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Lebanon-based activist: ‘Everyone here is afraid of a civil war happening’

June 27, 2013 Ahmed al-Seyad, 25, is originally from Daraa. […]

27 June 2013

June 27, 2013

Ahmed al-Seyad, 25, is originally from Daraa. He fled to Lebanon after regime forces sought to arrest him multiple times for his pro-opposition activism. Al-Sayd has a brother who was in the Syrian Army but is currently missing, and the rest of his family are all still in Syria. He discusses the spillover effect the Syrian war is having inside Lebanon with Nuha Shabaan.

Q: Do you think that the war in Syria will spill over into Lebanon because of Hezbollah’s overt intervention in Syria?

A: In terms of the spillover of fighting into Lebanon, it has already spilled over into some regions, most of all Tripoli, which is ablaze. There is a great fear of the fighting spilling over into other regions as well, especially the [Hezbollah-controlled] southern suburbs [of Beirut]. Some people are saying that Hezbollah partisans are carrying out daily inspections in that area because they fear the entrance of gunmen.

Q: What is the feeling on the ground in Lebanon today in light of the Hezbollah intervention in Syria?

A: Everyone here is afraid of a civil war happening, for the specter of war has never left them.

The Shi’ites inside Lebanon are divided. Some of them fight for their doctrine, but the pain of the July War [of 2006] has not left others, who lost a lot [in that war] and therefore do not want Hezbollah to intervene in Syria.

Many Lebanese students and youth, both Sunni and Shi’ite, have rallied in Beirut, most of whom have faced beatings and attacks. They condemn Hezbollah’s intervention in Syria, which is for the sake of defending religious sanctity as well as those Lebanese villages located inside Syrian territory that have been assaulted by Jabhat al-Nast and Al-Qaeda. It is for these reasons that Hezbollah intervenes.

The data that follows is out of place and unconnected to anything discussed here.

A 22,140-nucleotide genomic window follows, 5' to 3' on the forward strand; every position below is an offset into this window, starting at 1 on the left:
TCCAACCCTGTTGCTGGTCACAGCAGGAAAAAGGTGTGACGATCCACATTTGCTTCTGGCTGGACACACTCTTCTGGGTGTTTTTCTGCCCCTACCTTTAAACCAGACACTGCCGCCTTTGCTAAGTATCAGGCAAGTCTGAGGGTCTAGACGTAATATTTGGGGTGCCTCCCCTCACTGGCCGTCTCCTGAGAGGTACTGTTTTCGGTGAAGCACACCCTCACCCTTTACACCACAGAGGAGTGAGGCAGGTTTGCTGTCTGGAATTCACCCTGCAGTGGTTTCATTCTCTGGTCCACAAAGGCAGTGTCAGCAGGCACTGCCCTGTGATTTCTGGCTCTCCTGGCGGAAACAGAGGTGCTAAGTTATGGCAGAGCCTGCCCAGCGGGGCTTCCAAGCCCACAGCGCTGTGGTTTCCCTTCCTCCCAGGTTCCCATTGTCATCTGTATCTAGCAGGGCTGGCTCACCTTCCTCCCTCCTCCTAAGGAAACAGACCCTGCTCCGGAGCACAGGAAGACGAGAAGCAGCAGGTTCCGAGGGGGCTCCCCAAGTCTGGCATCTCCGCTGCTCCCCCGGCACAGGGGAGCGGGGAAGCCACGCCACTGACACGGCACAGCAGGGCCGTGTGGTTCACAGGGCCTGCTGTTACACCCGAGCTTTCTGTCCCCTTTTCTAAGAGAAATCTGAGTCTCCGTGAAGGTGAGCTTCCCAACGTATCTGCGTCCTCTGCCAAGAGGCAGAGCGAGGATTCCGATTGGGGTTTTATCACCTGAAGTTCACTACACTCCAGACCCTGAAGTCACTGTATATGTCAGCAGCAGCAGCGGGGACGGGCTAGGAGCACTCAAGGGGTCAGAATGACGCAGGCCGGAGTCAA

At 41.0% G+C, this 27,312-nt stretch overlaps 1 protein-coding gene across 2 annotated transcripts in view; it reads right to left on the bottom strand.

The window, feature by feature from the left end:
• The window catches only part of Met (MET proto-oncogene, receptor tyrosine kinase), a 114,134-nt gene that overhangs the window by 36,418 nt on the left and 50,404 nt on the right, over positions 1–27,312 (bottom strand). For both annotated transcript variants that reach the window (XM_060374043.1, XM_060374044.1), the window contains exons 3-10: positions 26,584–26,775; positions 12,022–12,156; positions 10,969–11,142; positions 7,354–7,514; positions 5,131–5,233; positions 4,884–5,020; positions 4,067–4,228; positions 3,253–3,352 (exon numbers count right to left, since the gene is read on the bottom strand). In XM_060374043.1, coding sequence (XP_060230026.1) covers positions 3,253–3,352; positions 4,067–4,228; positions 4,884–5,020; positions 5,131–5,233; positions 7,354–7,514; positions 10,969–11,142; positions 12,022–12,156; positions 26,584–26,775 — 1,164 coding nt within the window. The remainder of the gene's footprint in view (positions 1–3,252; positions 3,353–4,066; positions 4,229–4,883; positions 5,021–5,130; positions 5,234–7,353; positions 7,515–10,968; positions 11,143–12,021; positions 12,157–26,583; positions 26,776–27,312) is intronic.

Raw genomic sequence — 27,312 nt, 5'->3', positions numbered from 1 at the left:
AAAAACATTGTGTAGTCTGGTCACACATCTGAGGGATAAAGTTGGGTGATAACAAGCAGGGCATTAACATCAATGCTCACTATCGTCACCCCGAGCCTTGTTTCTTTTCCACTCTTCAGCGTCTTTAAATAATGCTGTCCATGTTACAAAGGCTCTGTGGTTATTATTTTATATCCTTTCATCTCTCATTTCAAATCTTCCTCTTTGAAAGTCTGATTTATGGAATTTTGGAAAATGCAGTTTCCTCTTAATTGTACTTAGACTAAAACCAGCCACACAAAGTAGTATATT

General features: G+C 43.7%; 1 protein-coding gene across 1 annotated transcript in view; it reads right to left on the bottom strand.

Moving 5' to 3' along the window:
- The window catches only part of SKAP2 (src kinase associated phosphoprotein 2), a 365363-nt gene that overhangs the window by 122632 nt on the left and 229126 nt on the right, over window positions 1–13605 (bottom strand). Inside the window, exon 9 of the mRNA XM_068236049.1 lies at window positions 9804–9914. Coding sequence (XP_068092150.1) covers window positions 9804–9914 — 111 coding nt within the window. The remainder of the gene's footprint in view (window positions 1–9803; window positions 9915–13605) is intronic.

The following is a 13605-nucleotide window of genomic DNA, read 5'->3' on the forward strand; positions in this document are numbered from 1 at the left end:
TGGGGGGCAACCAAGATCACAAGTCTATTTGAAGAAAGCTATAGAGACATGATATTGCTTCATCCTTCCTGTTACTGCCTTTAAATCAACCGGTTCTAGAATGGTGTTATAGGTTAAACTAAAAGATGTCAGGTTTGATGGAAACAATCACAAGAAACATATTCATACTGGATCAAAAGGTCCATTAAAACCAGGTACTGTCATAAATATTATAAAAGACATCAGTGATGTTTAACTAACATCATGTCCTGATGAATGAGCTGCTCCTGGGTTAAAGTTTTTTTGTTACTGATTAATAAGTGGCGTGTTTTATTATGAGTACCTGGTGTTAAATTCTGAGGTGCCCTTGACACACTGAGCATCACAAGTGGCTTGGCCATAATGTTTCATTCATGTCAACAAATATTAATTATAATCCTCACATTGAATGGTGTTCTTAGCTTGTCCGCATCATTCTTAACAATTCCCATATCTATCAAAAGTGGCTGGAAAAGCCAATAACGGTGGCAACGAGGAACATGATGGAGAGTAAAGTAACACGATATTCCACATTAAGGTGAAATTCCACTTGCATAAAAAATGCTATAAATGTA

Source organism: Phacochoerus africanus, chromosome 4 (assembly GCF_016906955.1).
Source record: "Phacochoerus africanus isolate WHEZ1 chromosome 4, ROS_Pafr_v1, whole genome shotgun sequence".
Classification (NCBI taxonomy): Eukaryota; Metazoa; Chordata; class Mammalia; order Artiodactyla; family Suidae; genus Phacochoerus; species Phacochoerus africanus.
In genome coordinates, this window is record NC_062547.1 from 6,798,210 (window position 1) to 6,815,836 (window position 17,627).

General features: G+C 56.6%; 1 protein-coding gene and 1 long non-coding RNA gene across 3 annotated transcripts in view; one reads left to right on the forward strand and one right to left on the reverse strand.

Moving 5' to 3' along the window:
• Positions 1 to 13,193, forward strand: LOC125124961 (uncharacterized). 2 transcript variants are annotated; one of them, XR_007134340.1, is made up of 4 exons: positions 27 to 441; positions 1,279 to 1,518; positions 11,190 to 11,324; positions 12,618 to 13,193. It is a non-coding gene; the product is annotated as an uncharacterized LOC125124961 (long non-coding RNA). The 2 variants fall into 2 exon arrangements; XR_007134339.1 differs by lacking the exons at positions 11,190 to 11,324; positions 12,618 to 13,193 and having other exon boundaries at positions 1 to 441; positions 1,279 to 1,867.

The state of Syrian refugees in Lebanon is among the worst situations [for refugees] among Syria’s neighbors. We see here discrimination and poor treatment.

Q: How do you see the reaction of the Lebanese government about Hezbollah’s intervention?

A: The Lebanese government is living on another planet effectively controlled by Hezbollah…Hezbollah is the “boss” in Lebanon. As you know, it controls a third of the Lebanese government. The government’s stance might change. There has been some withdrawal of support for Hezbollah, and yesterday, the Change and Reform Bloc led by Michel Aoun withdrew.

I believe that Hezbollah’s participation in the Syrian war involves the Lebanese people in a civil war, and Lebanon does not support this.

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